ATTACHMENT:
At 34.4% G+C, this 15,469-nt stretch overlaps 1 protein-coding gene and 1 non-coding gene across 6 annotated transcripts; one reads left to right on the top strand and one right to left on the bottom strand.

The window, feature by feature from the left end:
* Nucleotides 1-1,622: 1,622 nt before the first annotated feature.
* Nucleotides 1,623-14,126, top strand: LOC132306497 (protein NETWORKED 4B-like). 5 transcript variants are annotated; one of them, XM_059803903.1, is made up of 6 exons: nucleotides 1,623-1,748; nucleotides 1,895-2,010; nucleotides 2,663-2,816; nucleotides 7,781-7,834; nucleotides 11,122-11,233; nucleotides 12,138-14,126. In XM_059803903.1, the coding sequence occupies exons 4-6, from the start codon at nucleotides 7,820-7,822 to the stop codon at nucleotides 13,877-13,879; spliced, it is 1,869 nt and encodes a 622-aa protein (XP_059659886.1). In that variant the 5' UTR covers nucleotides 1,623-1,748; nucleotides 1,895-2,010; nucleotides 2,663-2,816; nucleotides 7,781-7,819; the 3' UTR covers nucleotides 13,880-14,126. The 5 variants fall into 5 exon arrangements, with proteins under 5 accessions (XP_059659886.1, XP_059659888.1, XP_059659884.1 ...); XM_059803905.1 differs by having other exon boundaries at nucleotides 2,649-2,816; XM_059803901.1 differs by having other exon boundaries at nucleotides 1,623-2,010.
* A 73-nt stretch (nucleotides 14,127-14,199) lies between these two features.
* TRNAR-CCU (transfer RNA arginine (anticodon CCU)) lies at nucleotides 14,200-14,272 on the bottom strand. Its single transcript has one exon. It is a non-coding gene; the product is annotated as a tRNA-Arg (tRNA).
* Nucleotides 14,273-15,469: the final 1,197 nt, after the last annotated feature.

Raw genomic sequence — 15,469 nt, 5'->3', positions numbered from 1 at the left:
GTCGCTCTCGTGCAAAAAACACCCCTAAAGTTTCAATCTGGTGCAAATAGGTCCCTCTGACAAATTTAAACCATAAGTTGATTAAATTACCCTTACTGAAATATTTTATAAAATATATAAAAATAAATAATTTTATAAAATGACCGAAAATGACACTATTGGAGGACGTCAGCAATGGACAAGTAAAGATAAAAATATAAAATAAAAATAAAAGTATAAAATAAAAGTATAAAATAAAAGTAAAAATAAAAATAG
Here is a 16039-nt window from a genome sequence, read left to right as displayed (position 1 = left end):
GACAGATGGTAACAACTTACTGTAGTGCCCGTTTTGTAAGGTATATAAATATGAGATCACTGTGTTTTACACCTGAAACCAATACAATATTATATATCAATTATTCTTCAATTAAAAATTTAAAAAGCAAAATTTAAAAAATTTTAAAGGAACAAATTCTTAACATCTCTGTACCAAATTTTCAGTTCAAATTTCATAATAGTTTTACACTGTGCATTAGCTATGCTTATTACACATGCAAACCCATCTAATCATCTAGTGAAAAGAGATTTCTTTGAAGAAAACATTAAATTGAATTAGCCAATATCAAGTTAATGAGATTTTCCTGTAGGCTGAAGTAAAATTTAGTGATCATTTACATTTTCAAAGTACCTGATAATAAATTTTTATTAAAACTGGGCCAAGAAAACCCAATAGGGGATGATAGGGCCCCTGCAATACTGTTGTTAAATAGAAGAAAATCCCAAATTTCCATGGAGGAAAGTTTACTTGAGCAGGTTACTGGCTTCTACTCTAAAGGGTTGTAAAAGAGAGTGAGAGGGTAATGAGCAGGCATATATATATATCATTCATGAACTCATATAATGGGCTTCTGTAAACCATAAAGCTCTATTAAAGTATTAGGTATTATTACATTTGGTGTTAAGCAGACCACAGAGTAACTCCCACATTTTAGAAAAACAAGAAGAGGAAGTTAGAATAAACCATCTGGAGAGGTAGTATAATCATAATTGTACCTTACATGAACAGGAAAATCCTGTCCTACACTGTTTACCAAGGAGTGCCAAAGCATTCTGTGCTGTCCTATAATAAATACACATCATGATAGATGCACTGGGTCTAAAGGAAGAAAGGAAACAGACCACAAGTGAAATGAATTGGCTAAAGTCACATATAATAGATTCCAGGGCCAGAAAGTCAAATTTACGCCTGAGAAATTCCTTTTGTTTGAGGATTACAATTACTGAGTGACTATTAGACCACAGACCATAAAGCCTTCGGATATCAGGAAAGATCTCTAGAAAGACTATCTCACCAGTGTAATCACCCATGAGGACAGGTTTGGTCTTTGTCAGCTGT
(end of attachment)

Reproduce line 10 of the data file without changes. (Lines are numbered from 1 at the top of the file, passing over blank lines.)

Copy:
Here is a 16039-nt window from a genome sequence, read left to right as displayed (position 1 = left end):